South Africa: Who Decides That Omicron Is a ‘South African’ Variant?


Blaming South Africa for the new COVID-19 variant is wrong. A global crisis needs a global response, says DW’s Sertan Sanderson. Instead of finger-pointing and isolation, there should be more solidarity.

If it wasn’t a letter in the Greek alphabet, the name “omicron” would make for a perfect villain in a Hollywood fantasy saga. Unfortunately, the new coronavirus variant appears to be following that storyline, with more fiction than fact informing government guidelines on how to address this latest chapter in the ongoing public health crisis.

To be sure, each mutation of the virus has to be treated with caution and great care, but placing countries under blanket travel bans does not stop a virus from spreading; if anything, it only leads to people infected not with COVID-19 but with the travel-bug to look for more ingenious ways to follow through with their existing travel plans for the festive season.

Why punish tourism?

First of all, we all owe a huge debt of gratitude to the South African scientists, who first identified the omicron variant of the coronavirus and communicated this discovery with great transparency. You’d think that this would foster greater global cooperation efforts in fighting the virus. You would be wrong.

Instead, South Africa is being singled out — once again — as the convenient scapegoat in the latest evolution of the COVID-19 drama. The repercussions for the travel industry in South Africa, which accounts for almost 3% of the country’s GDP, are enormous. Instead of a viral pandemic, there now are growing fears of a poverty pandemic hitting those who work in the hospitality and tourism sectors.

Meanwhile, there is no talk of the fact that the risk of catching any COVID-19 variant while going on a safari in the African bush or hiking up Cape Town’s Table Mountain is minimal. And with summer temperatures routinely breaching 40 degrees Celsius (105 degrees Fahrenheit) in parts of the country, the likelihood of mass indoor Christmas gatherings with closed windows is practically non-existent.

Indeed, you might be more likely catch Malaria in South Africa than COVID-19 under those circumstances.

Vaccinate Africa now!

The vaccination rate in South Africa is currently below 25%, according to Johns Hopkins University; general hygiene standards are low with at least 55% of the country’s population living below the poverty line, according to the World Bank. The public health system had already been working beyond capacity before COVID-19. It’s hardly surprising that the discovery of the omicron variant has set alarm bells ringing around the world.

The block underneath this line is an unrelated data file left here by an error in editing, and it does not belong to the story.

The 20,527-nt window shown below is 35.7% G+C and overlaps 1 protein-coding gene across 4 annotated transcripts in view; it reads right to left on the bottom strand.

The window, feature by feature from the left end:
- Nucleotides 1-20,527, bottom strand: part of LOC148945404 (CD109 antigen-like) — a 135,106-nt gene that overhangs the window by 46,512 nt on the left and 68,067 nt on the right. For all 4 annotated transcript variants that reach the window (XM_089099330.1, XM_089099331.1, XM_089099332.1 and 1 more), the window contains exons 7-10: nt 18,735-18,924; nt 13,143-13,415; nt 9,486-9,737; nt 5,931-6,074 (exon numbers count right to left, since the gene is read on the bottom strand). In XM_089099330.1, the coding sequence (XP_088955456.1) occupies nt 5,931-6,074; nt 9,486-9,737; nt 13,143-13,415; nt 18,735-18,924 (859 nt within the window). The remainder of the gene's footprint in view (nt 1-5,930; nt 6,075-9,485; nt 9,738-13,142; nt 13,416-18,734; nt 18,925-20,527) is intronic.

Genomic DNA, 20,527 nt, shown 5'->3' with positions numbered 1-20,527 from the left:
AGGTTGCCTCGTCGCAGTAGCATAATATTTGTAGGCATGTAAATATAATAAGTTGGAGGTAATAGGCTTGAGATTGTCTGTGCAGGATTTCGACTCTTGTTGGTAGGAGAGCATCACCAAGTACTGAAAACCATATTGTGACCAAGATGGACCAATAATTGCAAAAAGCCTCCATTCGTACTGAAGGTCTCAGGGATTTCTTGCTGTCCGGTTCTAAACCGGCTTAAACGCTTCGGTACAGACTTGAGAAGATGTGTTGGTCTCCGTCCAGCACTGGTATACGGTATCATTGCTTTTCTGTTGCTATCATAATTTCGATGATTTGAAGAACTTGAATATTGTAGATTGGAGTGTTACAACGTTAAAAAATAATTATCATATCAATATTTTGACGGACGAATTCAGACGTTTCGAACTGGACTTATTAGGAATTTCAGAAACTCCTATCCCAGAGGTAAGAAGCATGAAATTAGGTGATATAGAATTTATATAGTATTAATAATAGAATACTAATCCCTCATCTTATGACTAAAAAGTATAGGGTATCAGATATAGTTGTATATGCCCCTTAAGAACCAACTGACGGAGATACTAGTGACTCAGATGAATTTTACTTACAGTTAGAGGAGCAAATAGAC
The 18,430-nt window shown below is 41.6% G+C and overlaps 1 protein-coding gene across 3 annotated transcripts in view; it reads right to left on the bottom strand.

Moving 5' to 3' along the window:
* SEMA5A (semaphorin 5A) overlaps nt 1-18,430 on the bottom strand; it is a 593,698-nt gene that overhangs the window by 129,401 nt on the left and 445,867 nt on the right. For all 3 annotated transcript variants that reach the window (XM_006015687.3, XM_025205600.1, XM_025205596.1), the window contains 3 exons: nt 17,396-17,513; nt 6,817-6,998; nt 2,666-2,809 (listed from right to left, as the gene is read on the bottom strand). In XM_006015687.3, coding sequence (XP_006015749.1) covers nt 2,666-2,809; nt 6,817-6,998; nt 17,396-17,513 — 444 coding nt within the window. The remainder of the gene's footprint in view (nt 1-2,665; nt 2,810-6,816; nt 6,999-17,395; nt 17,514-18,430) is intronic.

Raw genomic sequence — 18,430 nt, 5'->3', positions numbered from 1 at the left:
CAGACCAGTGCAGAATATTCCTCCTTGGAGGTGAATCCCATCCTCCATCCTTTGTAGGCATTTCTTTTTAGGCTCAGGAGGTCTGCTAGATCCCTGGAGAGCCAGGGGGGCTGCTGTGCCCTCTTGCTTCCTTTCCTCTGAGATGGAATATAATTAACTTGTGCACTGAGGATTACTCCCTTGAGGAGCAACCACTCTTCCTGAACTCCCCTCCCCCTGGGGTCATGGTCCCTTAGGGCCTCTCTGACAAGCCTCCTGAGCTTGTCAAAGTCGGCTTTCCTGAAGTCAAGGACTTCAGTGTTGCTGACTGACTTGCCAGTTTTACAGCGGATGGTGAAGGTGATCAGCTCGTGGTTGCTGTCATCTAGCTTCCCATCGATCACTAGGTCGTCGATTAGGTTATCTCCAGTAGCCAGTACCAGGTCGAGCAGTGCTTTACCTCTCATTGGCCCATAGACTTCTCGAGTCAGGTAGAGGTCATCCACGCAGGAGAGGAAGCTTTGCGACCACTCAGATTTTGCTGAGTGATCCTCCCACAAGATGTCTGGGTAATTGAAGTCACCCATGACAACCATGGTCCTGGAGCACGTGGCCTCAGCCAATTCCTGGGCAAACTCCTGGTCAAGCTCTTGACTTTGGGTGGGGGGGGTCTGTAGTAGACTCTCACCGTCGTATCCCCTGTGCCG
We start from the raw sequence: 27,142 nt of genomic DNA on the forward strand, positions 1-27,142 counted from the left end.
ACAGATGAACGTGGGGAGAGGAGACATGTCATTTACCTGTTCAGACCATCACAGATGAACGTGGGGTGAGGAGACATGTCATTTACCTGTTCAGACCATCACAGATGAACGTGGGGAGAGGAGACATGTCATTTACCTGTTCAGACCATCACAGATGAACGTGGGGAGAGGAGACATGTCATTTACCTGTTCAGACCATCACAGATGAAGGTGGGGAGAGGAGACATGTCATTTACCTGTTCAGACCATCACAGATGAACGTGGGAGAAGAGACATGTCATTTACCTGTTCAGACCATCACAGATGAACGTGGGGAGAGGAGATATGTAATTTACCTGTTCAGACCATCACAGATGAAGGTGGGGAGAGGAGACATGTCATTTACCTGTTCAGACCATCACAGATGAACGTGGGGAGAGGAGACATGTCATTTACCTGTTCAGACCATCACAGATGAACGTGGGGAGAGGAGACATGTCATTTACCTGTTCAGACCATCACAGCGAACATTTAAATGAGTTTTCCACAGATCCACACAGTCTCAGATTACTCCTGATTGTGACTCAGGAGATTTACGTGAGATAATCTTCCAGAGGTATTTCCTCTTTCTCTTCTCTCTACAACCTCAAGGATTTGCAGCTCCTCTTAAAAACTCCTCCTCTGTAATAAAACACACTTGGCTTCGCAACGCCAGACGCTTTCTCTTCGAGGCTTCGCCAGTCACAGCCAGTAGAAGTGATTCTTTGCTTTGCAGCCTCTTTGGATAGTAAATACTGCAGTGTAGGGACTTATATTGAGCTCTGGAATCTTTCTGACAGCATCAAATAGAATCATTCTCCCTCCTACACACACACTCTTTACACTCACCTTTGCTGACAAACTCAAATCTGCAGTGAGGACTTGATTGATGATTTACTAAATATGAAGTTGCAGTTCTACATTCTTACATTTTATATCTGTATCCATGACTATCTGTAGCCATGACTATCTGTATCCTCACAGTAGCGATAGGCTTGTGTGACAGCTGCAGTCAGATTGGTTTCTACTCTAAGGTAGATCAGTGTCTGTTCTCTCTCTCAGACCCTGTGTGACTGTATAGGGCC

However, instead of ostracizing an entire nation, why don’t we do more to get everyone inoculated in South Africa? Instead of hoarding all the vaccines, why do Western governments not take the ridiculous rate of vaccine skepticism in countries like Germany into account and simply export that proportion of the precious vials to countries in the Global South — rather than throwing them away?

South Africa has an excellent logistics networks designed to deliver any kind of medication to the four corners of the country. This is a result of the country having struggled against the spread of HIV/AIDS for three decades now. Using this existing infrastructure, vaccines could be delivered across the entire country in no time — if only there was enough political will.

Scapegoating tactics

Meanwhile, South Africa’s neighbors are also now being dragged into the same blame-game, with blanket omicron travel bans being issued for all of Southern Africa — despite there being no evidence for the new variant surfacing in any of those nations.

Countries like Namibia, eSwatini or Zambia have low population numbers and even lower population densities. To catch or spread COVID-19 in those places and to bring the virus back to Europe would almost certainly require a deliberate effort on the part of anyone traveling there. In fact, I would bet good money that most people who are able to spend the equivalent of what is an annual wage in those nations on just a single plane ticket can also afford face coverings and hand sanitizer to protect themselves and others.

But such practical considerations seem to matter little when it comes to issuing hasty travel restrictions that cause more harm than good.